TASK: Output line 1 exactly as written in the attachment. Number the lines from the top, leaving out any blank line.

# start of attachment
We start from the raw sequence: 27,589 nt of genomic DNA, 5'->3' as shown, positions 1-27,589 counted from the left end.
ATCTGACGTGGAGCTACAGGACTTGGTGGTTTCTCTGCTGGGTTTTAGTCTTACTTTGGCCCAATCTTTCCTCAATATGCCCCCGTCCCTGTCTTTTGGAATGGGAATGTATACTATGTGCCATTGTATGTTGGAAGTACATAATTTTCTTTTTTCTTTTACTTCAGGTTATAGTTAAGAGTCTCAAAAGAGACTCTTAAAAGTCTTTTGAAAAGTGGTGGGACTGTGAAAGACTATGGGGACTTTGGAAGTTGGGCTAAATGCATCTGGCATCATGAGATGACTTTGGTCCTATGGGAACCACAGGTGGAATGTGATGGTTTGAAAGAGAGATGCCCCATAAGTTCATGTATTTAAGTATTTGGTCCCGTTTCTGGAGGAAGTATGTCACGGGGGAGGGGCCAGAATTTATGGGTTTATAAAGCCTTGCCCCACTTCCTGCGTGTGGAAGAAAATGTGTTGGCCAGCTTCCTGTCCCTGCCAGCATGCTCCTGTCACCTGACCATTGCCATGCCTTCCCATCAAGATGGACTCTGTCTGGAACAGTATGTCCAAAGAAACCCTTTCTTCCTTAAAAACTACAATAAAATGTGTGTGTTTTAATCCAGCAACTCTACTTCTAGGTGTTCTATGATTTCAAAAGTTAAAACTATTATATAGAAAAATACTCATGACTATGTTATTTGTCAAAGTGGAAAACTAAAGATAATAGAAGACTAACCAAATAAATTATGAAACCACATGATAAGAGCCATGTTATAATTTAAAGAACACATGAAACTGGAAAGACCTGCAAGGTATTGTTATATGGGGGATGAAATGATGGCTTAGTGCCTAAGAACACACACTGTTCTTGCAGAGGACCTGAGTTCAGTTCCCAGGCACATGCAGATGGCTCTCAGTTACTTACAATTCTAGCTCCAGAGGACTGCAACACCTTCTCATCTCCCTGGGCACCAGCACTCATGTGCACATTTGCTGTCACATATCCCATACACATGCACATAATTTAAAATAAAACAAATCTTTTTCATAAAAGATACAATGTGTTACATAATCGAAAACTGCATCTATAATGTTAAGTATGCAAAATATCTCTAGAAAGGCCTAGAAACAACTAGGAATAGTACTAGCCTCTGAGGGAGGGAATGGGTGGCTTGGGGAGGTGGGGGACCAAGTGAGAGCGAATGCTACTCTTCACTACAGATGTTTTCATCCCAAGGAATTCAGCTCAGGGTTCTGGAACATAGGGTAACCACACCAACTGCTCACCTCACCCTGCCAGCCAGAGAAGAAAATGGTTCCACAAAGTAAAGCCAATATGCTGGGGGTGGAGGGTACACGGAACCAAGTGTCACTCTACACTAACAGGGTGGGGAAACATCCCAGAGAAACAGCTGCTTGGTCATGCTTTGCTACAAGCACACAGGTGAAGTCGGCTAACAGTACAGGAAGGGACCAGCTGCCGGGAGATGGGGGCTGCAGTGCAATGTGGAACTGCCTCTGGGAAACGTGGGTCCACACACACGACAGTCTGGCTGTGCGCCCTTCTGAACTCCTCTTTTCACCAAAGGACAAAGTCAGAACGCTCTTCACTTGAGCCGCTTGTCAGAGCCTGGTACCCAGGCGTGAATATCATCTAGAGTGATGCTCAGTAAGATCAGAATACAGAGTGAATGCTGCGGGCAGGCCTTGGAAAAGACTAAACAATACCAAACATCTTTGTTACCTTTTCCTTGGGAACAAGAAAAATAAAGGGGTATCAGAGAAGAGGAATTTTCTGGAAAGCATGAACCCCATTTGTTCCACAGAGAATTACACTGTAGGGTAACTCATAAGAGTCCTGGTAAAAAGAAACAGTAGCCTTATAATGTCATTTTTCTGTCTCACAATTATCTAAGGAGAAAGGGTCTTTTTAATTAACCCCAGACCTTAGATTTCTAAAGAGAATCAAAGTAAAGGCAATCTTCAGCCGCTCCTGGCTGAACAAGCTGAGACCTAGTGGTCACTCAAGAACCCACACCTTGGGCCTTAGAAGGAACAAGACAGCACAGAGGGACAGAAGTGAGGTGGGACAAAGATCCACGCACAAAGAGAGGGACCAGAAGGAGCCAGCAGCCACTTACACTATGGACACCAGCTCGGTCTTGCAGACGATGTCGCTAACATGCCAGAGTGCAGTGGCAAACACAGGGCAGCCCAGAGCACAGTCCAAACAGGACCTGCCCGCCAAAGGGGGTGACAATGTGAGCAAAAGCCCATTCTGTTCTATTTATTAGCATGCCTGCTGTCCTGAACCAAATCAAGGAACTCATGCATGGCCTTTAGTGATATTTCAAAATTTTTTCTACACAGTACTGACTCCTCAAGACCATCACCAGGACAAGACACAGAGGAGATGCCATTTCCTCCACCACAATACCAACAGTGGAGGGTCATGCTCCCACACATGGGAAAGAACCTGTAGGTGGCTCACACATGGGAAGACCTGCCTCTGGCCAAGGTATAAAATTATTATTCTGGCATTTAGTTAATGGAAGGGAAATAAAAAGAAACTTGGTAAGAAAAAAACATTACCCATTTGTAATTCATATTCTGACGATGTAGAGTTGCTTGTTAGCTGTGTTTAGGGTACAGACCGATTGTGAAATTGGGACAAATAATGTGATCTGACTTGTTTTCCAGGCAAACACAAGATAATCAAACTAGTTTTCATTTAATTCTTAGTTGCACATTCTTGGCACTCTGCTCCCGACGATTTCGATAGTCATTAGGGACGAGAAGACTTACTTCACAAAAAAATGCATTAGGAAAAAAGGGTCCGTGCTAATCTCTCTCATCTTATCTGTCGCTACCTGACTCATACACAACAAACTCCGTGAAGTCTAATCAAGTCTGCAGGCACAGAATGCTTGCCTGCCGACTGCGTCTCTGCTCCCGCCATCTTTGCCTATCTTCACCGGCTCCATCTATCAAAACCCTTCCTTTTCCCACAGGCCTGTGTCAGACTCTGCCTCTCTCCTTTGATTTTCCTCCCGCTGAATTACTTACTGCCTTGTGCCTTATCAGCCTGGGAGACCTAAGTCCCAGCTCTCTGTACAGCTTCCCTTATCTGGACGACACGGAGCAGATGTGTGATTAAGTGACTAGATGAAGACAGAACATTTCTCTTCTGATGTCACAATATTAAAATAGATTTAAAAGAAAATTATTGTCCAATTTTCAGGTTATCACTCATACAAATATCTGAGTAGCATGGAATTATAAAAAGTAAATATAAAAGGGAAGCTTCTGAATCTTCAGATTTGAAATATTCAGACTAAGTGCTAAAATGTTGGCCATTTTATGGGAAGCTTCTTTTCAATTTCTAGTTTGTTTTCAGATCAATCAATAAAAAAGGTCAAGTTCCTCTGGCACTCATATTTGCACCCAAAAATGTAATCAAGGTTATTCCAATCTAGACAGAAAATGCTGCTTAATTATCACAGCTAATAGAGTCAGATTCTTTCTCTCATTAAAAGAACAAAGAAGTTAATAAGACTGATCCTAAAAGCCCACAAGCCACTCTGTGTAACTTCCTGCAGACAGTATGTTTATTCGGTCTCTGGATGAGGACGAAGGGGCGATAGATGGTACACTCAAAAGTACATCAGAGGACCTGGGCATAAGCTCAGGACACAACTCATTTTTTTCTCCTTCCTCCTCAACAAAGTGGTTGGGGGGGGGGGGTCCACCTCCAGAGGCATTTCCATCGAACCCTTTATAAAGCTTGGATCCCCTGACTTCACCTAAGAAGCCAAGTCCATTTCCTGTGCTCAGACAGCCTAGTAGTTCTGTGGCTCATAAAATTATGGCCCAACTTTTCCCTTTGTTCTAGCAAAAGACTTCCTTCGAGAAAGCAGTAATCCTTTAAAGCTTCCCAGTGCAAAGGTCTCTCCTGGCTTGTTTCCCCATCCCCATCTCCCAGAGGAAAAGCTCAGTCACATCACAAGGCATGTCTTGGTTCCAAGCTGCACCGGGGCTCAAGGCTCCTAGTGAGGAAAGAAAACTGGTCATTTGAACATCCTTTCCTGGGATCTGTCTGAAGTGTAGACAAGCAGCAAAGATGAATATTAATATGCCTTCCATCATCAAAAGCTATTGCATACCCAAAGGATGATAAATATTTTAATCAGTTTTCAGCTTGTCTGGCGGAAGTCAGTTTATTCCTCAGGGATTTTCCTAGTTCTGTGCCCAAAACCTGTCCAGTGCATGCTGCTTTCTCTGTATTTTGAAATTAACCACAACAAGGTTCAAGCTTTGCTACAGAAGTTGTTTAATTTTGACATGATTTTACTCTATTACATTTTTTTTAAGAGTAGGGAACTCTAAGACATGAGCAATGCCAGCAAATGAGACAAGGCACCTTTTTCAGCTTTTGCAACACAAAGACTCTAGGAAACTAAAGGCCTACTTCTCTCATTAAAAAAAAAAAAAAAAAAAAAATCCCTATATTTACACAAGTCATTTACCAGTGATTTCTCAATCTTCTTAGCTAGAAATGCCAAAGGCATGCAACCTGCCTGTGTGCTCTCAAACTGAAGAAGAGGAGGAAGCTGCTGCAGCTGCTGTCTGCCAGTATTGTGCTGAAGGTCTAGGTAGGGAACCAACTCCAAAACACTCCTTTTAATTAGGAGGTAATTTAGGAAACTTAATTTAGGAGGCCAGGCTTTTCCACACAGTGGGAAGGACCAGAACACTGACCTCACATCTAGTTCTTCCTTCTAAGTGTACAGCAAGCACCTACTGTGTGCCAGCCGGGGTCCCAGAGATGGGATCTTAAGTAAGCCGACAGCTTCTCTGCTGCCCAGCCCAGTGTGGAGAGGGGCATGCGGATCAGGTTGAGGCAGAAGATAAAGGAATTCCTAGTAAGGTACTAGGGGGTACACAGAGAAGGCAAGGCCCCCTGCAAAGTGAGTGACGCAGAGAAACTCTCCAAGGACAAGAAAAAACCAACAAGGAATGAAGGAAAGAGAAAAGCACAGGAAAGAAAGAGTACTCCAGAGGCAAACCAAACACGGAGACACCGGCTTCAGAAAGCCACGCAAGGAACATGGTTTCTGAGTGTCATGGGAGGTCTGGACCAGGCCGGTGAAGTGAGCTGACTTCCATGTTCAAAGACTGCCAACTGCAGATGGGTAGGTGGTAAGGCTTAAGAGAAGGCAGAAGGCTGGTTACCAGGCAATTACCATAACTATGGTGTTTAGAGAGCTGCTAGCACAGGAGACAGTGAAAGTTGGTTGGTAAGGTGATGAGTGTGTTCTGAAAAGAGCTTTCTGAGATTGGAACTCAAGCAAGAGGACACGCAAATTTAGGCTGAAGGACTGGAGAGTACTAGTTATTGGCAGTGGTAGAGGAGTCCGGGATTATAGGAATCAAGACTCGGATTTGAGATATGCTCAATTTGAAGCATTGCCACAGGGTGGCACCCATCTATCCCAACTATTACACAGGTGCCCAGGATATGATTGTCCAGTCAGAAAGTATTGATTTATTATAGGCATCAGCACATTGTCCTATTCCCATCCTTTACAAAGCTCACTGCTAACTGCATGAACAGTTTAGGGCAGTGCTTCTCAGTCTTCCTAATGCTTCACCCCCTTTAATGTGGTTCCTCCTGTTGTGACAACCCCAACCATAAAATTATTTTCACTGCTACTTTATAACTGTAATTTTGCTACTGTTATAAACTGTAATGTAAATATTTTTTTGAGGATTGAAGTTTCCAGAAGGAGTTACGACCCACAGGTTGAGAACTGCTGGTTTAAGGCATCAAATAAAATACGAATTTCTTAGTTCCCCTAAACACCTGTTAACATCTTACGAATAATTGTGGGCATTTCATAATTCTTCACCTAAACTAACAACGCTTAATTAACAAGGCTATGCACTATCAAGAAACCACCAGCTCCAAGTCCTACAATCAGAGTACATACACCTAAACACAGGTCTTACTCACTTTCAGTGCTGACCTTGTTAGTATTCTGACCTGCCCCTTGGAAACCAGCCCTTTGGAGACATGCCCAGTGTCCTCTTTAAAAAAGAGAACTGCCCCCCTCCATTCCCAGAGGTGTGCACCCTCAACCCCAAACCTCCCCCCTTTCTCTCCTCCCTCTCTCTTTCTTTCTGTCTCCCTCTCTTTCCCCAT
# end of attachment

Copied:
We start from the raw sequence: 27,589 nt of genomic DNA, 5'->3' as shown, positions 1-27,589 counted from the left end.